signed the death warrant of King Charles’ 1 st .

The young man was Daniel Lismore, someone who was once dubbed ‘London’s most

outrageous dresser’, by American Vogue. The vintage armorial accoutrements were deliberate.

“You know when you put on your armour to go out. That’s pretty much what I do every day.”

It was not Lismore’s first visit to the imposing Victorian Gothic Houses of Parliament on the

banks of the River Thames. Previously, in 2012, he accompanied activist fashion designer, Dame

Vivienne Westwood, to a ‘Cool Earth’ event there, in full drag, wearing hijab and djellaba with a

Pakistani wedding jacket, accessorissed with a Miao tribal necklace, a Butler & Wilson cross, a

plastic Hermès “Kelly” bag, high heels and a blonde wig; a kind of Dusty Springfield-meets-

Dame-Edna hybrid.

The looks, just two of the thousands Lismore has assembled for himself in more than two

decades on the F-row of London’s club, video and fashion scene, are all in a day’s work.

As he discovered in his early twenties, when “you’re as tall as I am, you tend to tower over

people” – he stands at 6ft 4in – “so you might as well do something with it. People are going to

stare anyway, so I think I might as well give them something to stare at.”

His mantra  has led to a career as model, scenester, night-club- host, stylist, and creative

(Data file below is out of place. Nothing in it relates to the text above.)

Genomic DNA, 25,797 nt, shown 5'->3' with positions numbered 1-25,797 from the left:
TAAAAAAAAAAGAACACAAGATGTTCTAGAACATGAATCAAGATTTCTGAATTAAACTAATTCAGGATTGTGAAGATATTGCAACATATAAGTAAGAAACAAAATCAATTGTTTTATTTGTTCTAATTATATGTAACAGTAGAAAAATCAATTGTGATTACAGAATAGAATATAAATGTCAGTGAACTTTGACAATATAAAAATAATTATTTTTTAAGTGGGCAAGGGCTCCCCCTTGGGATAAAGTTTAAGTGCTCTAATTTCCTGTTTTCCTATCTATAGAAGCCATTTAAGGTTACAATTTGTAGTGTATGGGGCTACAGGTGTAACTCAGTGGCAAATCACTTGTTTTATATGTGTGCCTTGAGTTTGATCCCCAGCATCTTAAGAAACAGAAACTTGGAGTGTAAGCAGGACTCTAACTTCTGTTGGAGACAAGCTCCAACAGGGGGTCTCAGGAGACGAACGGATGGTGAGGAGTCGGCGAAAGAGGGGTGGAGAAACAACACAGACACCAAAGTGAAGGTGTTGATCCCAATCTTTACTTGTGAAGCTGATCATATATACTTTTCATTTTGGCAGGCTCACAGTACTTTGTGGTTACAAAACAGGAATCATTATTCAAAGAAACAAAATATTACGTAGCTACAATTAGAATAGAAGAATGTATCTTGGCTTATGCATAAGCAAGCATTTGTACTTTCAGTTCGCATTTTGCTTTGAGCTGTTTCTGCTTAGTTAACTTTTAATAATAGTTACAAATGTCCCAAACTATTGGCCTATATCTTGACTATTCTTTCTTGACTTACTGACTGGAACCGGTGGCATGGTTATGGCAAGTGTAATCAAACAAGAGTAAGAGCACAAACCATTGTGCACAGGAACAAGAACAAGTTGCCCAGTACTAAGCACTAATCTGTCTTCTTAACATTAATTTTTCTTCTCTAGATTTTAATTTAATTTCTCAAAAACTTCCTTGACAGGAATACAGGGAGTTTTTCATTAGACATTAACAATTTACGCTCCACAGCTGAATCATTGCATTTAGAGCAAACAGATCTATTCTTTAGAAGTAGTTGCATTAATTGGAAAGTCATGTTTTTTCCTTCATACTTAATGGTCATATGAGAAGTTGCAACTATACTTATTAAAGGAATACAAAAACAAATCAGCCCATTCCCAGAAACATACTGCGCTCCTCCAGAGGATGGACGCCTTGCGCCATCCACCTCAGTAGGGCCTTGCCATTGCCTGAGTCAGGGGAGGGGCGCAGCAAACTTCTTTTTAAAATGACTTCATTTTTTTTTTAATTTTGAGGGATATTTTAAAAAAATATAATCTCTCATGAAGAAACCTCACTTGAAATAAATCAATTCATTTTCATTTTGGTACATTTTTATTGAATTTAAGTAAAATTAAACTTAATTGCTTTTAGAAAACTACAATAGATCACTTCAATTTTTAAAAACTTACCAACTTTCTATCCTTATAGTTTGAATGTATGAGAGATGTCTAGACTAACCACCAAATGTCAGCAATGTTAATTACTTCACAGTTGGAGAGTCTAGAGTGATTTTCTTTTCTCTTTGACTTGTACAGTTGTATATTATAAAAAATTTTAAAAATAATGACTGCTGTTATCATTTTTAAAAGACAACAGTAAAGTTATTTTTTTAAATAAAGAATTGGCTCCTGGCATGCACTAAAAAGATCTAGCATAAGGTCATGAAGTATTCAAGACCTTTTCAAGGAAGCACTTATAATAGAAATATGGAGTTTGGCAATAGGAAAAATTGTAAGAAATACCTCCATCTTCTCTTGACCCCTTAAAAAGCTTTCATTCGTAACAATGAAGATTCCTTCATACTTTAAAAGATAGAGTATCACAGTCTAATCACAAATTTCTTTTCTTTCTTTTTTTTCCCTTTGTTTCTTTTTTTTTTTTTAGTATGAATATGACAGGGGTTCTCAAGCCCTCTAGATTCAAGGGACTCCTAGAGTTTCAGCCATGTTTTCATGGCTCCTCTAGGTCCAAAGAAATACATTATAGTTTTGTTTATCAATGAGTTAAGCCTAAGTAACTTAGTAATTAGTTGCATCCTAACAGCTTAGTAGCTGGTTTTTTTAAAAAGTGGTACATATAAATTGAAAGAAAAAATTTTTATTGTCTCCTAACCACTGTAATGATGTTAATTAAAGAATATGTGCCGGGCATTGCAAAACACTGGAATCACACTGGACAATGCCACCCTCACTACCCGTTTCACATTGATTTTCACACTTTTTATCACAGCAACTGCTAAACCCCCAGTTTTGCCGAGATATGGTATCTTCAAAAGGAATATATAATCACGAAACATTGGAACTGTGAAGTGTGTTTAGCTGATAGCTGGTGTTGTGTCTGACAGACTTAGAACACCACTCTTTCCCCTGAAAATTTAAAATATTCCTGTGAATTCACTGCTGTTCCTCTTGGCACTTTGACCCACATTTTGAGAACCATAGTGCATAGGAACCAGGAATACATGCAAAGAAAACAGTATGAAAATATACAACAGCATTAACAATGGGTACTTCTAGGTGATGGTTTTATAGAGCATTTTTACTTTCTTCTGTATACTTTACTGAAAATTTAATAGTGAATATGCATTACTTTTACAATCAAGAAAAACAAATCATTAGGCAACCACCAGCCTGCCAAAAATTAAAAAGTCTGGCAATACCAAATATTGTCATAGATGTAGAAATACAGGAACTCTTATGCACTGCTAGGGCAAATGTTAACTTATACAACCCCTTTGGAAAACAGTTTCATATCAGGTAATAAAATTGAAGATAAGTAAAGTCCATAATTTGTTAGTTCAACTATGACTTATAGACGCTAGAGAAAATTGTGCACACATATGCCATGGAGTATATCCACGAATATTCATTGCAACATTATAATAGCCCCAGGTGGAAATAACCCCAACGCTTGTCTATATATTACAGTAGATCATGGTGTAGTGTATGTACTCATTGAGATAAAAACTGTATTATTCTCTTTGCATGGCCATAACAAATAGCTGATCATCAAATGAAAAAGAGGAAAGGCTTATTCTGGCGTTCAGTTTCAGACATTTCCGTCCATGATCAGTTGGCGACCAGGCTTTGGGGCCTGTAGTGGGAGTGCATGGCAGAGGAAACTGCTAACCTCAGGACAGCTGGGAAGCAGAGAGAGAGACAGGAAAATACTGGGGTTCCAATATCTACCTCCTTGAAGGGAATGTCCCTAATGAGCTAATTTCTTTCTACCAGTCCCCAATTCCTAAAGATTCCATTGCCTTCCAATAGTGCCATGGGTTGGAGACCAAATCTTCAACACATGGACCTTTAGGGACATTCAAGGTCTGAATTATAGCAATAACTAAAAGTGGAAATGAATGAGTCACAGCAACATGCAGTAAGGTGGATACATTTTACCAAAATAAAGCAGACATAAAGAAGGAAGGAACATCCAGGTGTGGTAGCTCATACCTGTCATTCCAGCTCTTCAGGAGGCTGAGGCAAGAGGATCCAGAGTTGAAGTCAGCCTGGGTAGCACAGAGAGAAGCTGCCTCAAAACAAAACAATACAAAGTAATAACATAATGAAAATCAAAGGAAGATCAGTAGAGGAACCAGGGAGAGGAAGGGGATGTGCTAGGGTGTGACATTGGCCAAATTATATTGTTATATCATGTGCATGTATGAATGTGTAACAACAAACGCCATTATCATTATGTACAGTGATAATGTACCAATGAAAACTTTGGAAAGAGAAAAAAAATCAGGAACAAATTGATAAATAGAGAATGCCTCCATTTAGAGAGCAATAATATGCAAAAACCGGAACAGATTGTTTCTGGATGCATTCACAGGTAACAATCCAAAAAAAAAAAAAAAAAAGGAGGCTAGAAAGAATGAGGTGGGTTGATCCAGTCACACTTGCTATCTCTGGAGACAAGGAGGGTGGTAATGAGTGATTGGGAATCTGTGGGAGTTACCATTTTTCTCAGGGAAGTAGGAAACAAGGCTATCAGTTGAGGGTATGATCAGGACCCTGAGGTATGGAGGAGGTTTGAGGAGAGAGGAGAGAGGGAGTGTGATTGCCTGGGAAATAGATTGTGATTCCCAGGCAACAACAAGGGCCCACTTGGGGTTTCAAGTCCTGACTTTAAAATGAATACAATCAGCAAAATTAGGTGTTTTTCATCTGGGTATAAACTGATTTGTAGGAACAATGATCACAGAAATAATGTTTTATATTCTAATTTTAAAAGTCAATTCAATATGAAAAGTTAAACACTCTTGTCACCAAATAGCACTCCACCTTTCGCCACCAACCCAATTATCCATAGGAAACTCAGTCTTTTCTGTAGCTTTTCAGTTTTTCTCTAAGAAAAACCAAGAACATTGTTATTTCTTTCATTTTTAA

director of the ultra-couture label, Sorapol, as well as early exhibitions at both the Tate Modern

and Tate Britain, a ‘star’ spot as the global face of the Swedish H&M chain’s ‘Close the Loop’

sustainability campaign, and, most recently, a cameo appearance in the new AbFab movie.

Some may see Lismore as a look-at- me exhibitionist, the epitome of a self-and- selfie-obsessed

generation Super-glued to free expression. Or perhaps his dressing-up is a means of escapism?

Lismore decries all explanations for his zany take on life.

“I know full well I’m going to get attention when I walk out the door, but I don’t dress for

attention. I dress for myself and I dress to break my own boundaries. I think you’ve got to go in

life. We need colour.”

 “I’m lucky that I can dress up, because with my height, sometimes I’m quite socially awkward; I

can be in the way. But if I accentuate it, with make-up, headgear and the looks,  it becomes an

extension of me and I thrive. I like to be amused. I may look as if I’m the one on show, but for

me the audience is the one that’s on show; it’s more interesting, I can be an onlooker. I